Stories by Sean McGrath

Web sites, databases and other illusions

Strange as it may seem, there is actually no such thing as a web site. By this I mean that URLs - the things we instruct our browsers to fetch
- are pretty much opaque strings as far as the infrastructure of the Web is concerned.

Opinion: Enabling the social dimension of effective e-business

In his autobiographical book entitled Just For Fun, Linus Torvalds, of Linux fame, recounts an interesting theory. He suggests that developments in this world that are driven by people, often follow a three part usage pattern. The theory suggests that our motivating factors change focus from survival to social to entertainment concerns over time.

Opinion: Testing, testing, one to three, testing

Imagine the brain of a software developer in which the left hemisphere is devoted to pragmatism and the right hemisphere is devoted to intellectual rigor and correctness. Let's travel through that brain, surfing on a wave of thought, from left earlobe to right earlobe. The thought we are surfing on is this: "How do I know my software is correct?".

The integration adapter game

So, you have decided you need an integration strategy? Good for you! Welcome to the burgeoning enlightened-but-worried club.

Von Neumann's curse

Imagine a very, very large corn field. Think about a field the size of a large city, or perhaps a factor of ten bigger than that. Now consider how you
would harvest the ripe corn in that field.

The Return of X?

You will no doubt have noticed that in recent times, the letter "X" has been co-opted by the XML world. There was a time, not too long ago, when "X" typically denoted a completely different technology space known as X11.

Identity in the real world

There are lots of technologies making the rounds right now that pertain to identity and identity management. A combination of factors are at play here. On one hand, there is the security situation which has breathed new impetus into the sector. On the other hand, there is B2B e-commerce which, some would argue is "on hold" pending resolution of the identity problem.

The end of database-centric design?

As I write this, it is early June. Early June is a period that strikes fear into school-going Irish teenagers as it ushers in the season for high tension, high drama, all-or-nothing examinations.

Dreaming up an enterprise application architecture

It was fathers day and I had too much to eat for my Sunday dinner. No sooner had by posterior hit the sofa than I was in a deep, noisy snooze.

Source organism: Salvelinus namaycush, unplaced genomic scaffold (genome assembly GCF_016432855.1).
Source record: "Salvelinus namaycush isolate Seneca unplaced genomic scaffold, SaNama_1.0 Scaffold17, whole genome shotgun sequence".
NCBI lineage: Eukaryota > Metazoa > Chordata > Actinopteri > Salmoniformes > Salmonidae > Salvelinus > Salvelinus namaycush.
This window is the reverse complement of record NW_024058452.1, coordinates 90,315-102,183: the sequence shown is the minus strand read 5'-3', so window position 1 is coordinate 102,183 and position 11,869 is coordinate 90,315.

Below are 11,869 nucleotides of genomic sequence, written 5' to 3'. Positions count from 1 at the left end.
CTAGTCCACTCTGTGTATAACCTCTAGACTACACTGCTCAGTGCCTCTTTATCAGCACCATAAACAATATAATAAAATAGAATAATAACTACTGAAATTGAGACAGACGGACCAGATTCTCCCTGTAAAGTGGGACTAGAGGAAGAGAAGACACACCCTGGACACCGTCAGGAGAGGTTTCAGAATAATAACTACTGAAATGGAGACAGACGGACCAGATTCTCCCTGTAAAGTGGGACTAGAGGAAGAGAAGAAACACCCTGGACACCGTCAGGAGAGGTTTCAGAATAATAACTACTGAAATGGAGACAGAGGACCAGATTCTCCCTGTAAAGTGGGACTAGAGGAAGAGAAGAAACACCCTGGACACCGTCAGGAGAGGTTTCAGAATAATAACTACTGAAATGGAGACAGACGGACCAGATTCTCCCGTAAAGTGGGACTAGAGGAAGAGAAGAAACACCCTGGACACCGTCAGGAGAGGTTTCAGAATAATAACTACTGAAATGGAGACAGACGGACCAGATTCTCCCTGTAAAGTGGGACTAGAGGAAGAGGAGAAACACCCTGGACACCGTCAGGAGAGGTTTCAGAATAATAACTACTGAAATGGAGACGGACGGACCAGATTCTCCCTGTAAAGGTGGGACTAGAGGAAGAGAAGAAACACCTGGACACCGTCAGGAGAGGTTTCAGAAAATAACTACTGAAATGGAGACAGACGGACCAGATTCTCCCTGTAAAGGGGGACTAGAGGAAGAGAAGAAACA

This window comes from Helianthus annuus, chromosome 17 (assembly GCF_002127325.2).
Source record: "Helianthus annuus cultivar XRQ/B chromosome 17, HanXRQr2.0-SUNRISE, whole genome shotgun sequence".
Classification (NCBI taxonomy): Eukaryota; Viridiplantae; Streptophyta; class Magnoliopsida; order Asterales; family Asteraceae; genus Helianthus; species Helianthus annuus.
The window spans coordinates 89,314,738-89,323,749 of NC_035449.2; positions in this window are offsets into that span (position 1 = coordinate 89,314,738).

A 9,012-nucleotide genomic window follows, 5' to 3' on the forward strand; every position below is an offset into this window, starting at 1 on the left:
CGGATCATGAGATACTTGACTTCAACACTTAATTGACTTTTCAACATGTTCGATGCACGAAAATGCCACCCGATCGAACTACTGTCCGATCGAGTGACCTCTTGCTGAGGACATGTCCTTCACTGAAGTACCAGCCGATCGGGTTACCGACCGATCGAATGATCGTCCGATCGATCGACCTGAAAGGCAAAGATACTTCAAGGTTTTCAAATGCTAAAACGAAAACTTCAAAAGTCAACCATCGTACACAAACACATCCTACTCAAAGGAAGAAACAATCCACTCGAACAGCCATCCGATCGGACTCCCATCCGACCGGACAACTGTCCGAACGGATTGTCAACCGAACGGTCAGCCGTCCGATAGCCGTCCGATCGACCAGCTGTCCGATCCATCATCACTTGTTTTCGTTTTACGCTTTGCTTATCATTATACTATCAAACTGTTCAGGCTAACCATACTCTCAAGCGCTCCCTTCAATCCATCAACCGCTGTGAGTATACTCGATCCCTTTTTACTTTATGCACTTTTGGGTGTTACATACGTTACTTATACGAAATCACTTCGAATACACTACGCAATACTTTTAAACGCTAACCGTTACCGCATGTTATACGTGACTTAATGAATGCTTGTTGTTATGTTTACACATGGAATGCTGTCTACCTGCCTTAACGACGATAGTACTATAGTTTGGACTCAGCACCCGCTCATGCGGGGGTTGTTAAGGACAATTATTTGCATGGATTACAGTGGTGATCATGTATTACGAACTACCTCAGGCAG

Fortunately for me, some combination of the lamb and mint sauce conspired to produce an interesting hallucinogenic dream state. Normal
people would, in such a state, engage in wildly interesting travels. I, on the other hand, ended up in a debate about enterprise application
architectures.

The technology turkey awards

You don't need me to tell you that there was some odd expenditure on Information Technology during the dot com years. Now that we can look
back on it from the relative sanity of 2003, surely there should be an award initiated for the best (worst) examples of IT expenditure during
that period? We could call them the 'Technology Turkey Awards', thus following in an established tradition of celebrating the awful.

Web services: IT churn or IT revolution?

A common theme in science fiction writing is the idea that in the future, goods will have obsolescence built-in. That is to say, they will be designed to self-destruct after a period of time. Clothes, cars, household goods, all will have perishability designed into them in the interests of future sales.

RDF and other monkey wrenches

Somebody, I think it was Adam Bosworth of BEA, once said that every layer of abstraction costs you 50% of your audience. Or words to that
effect.

What does it mean for one enterprise application to 'talk' to another?

Pick a technical conversation, any conversation, going on in your enterprise between pure IT people and business IT people. If my experience is anything to go by, about 50% of the technical terms being bandied about in that conversation have incompatible definitions in the minds of the conversants.